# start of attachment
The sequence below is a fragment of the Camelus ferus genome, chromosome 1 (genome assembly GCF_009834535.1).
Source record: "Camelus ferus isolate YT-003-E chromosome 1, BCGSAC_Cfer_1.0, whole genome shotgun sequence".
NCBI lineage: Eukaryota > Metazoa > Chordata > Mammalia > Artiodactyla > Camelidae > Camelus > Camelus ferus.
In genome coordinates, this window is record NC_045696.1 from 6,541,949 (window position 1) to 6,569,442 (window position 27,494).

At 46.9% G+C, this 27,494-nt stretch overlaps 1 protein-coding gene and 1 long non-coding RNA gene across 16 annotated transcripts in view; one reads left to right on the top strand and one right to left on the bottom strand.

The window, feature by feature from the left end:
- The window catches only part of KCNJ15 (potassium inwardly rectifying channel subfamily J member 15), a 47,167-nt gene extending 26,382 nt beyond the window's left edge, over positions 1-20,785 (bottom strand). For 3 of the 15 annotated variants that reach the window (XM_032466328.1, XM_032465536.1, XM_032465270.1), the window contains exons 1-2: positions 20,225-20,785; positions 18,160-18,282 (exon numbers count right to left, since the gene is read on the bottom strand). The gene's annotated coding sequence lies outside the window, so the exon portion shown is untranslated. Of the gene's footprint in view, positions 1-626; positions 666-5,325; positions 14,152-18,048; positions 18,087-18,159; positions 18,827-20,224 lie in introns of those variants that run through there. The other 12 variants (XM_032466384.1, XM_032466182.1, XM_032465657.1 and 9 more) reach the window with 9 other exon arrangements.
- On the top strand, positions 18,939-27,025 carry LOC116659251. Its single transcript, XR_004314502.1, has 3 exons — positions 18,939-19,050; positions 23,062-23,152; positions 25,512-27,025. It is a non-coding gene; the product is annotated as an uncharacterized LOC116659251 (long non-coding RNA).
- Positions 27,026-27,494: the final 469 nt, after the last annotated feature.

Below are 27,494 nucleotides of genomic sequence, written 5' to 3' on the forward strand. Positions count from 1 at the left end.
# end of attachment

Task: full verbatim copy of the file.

The sequence below is a fragment of the Camelus ferus genome, chromosome 1 (genome assembly GCF_009834535.1).
Source record: "Camelus ferus isolate YT-003-E chromosome 1, BCGSAC_Cfer_1.0, whole genome shotgun sequence".
NCBI lineage: Eukaryota > Metazoa > Chordata > Mammalia > Artiodactyla > Camelidae > Camelus > Camelus ferus.
In genome coordinates, this window is record NC_045696.1 from 6,541,949 (window position 1) to 6,569,442 (window position 27,494).

At 46.9% G+C, this 27,494-nt stretch overlaps 1 protein-coding gene and 1 long non-coding RNA gene across 16 annotated transcripts in view; one reads left to right on the top strand and one right to left on the bottom strand.

The window, feature by feature from the left end:
- The window catches only part of KCNJ15 (potassium inwardly rectifying channel subfamily J member 15), a 47,167-nt gene extending 26,382 nt beyond the window's left edge, over positions 1-20,785 (bottom strand). For 3 of the 15 annotated variants that reach the window (XM_032466328.1, XM_032465536.1, XM_032465270.1), the window contains exons 1-2: positions 20,225-20,785; positions 18,160-18,282 (exon numbers count right to left, since the gene is read on the bottom strand). The gene's annotated coding sequence lies outside the window, so the exon portion shown is untranslated. Of the gene's footprint in view, positions 1-626; positions 666-5,325; positions 14,152-18,048; positions 18,087-18,159; positions 18,827-20,224 lie in introns of those variants that run through there. The other 12 variants (XM_032466384.1, XM_032466182.1, XM_032465657.1 and 9 more) reach the window with 9 other exon arrangements.
- On the top strand, positions 18,939-27,025 carry LOC116659251. Its single transcript, XR_004314502.1, has 3 exons — positions 18,939-19,050; positions 23,062-23,152; positions 25,512-27,025. It is a non-coding gene; the product is annotated as an uncharacterized LOC116659251 (long non-coding RNA).
- Positions 27,026-27,494: the final 469 nt, after the last annotated feature.

Below are 27,494 nucleotides of genomic sequence, written 5' to 3' on the forward strand. Positions count from 1 at the left end.